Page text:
Associated Press reports that an Illinois judge has issued a temporary restraining order delaying
enforcement of a law requiring doctors to notify parents of teens who
are seeking an abortion. The order was issued in response to a request by the American Civil Liberties Union, and is to remain in effect until the
judge can hear arguments on why the law should not be put into effect.
"What we’re focused on now is protecting the health and well being
of young women across the state of Illinois," ACLU spokesman Ed Yohnka told AP.
As reported here on Tuesday, the law was set to go into effect Wednesday, after an earlier decision had lifted a restraining order on the law in place since 1995. The state’s Medical Disciplinary Board met Wednesday and voted not to extend
a 90-day grace period originally put into place in August and intended to examine the best means of ensuring that judicial bypass mechanisms could be put in place.
law requires doctors to notify the parents or guardians of girls 17 or
younger 48 hours before the teens get abortions. It requires no notice
in a medical emergency or in cases of sexual abuse, and a provision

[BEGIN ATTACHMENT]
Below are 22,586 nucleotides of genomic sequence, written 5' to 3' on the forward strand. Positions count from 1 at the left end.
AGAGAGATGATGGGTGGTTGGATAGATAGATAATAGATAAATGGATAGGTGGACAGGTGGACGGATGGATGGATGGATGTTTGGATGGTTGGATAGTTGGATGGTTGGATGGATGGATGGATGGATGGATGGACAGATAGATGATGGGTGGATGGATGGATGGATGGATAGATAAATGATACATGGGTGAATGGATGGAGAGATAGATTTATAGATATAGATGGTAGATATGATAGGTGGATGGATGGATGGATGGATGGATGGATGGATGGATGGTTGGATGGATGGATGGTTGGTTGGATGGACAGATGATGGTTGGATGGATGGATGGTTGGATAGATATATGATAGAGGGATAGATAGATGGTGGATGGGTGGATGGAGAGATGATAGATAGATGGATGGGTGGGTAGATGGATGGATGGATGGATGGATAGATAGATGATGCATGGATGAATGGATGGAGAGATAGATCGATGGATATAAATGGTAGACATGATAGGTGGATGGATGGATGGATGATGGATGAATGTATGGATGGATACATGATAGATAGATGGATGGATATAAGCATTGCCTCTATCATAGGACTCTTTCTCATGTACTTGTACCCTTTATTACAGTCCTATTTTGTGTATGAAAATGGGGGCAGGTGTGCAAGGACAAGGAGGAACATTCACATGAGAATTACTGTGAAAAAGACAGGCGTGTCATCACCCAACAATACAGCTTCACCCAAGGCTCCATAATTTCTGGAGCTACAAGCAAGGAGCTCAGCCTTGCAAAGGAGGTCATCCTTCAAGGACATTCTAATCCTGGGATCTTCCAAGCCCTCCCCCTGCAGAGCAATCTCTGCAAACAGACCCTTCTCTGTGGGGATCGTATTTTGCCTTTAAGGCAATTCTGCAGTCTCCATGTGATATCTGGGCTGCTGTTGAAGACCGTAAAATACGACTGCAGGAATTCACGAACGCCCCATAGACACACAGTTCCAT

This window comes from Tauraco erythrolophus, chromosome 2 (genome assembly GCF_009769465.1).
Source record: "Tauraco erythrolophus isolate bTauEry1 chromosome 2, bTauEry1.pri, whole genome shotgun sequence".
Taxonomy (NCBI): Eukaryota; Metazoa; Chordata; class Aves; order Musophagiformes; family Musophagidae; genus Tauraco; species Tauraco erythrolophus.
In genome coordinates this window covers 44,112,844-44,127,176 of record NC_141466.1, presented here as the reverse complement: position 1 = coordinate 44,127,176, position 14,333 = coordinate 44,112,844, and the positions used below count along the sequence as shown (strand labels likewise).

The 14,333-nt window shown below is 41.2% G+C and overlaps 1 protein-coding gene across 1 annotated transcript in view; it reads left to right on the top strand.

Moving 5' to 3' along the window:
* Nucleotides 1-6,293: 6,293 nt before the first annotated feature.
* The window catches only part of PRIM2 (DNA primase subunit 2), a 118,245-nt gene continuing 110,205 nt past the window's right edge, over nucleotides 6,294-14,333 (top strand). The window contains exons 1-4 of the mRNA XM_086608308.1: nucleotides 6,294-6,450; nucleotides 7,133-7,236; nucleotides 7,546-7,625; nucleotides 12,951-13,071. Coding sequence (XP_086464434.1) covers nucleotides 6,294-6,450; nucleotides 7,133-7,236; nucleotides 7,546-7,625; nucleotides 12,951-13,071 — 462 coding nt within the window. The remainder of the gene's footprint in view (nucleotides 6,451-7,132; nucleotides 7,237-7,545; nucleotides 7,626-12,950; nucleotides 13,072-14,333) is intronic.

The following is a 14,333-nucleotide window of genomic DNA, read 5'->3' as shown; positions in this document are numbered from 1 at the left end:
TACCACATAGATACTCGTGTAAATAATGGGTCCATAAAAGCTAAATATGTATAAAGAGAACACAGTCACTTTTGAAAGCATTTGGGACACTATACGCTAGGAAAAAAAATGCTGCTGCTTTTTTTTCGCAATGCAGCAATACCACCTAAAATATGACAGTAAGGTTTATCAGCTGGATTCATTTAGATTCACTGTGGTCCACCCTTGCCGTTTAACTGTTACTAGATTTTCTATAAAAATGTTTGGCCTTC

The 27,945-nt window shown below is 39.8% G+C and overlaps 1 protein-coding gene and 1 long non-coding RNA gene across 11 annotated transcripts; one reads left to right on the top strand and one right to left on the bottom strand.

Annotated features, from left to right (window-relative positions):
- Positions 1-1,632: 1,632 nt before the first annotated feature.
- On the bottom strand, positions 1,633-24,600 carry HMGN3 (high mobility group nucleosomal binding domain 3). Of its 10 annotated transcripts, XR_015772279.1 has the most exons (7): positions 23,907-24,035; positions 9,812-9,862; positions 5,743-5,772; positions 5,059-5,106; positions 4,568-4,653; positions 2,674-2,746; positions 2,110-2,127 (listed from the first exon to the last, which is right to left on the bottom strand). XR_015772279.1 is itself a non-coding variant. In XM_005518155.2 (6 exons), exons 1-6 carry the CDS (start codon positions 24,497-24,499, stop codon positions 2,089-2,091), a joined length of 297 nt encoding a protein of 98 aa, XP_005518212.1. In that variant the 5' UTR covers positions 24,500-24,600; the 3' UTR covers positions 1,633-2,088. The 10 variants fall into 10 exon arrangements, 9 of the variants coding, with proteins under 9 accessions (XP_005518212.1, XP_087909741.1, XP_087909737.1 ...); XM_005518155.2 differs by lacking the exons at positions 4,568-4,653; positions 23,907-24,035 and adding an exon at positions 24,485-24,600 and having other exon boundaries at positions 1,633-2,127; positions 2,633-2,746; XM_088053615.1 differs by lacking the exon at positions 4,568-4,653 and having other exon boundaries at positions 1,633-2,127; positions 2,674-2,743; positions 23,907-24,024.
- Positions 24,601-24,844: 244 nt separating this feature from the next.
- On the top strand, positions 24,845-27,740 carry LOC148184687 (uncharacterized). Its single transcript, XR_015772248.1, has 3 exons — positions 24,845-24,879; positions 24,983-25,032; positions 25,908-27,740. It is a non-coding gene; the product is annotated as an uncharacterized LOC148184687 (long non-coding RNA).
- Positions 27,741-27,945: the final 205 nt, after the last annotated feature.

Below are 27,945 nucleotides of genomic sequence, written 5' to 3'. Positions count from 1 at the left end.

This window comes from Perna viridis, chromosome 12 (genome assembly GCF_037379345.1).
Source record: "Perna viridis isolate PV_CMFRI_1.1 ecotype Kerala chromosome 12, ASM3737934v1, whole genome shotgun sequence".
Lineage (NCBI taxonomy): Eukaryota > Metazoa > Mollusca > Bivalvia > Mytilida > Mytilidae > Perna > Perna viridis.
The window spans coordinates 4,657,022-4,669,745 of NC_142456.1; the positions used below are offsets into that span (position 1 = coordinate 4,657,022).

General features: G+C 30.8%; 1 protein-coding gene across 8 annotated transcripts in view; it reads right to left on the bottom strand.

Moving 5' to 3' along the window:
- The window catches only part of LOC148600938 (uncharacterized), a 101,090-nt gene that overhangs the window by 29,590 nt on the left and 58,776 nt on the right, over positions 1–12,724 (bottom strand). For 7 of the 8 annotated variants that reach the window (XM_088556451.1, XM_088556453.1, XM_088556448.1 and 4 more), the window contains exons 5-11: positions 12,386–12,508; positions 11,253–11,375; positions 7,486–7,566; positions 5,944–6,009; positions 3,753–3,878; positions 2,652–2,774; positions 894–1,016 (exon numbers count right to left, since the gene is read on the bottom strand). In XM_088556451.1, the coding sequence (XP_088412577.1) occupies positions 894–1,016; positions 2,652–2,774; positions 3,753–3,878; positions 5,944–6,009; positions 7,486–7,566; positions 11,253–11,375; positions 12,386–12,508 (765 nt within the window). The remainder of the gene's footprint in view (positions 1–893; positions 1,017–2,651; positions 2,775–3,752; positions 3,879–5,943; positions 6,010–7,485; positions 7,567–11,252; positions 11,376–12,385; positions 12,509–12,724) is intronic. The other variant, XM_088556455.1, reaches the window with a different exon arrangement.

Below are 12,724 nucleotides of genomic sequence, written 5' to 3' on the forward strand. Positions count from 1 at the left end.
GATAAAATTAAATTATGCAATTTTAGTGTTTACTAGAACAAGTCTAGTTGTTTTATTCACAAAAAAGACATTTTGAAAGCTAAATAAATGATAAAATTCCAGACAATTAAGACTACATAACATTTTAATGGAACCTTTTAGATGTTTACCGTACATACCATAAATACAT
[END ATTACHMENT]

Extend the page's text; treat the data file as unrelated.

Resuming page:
allows girls to bypass parental notification by going to a judge.
Breen, executive director of the Chicago-based Thomas Moore Society
Pro-Life Law Center, said the group was at first "heartened" by the medical board’s
decision. "It’s about parents and kids talking," Breen said. "No one should be against this."
But most experts argue that teens who can talk to and have a good relationship with their parents will share this information willingly, whereas those who fear retribution, ostracism or physical or emotional abuse from their parents, and those whose pregnancies may be the result of incest are the ones who most need confidentiality in seeking servics.
For example, Planned
Parenthood of Illinois has been providing notification since August,
spokeswoman Beth Kanter told AP. If a teen said she wasn’t comfortable
letting a parent or guardian know, Planned Parenthood has been
referring her to another health care provider who was using the grace
period, Kanter said.
that government cannot and should not mandate this communication,"
Kanter said. "Most teens do seek their parents’ advice and counsel …
but in some cases safe and open communication isn’t possible."
Court hearings for ACLU’s arguments against enforcing the law are pending.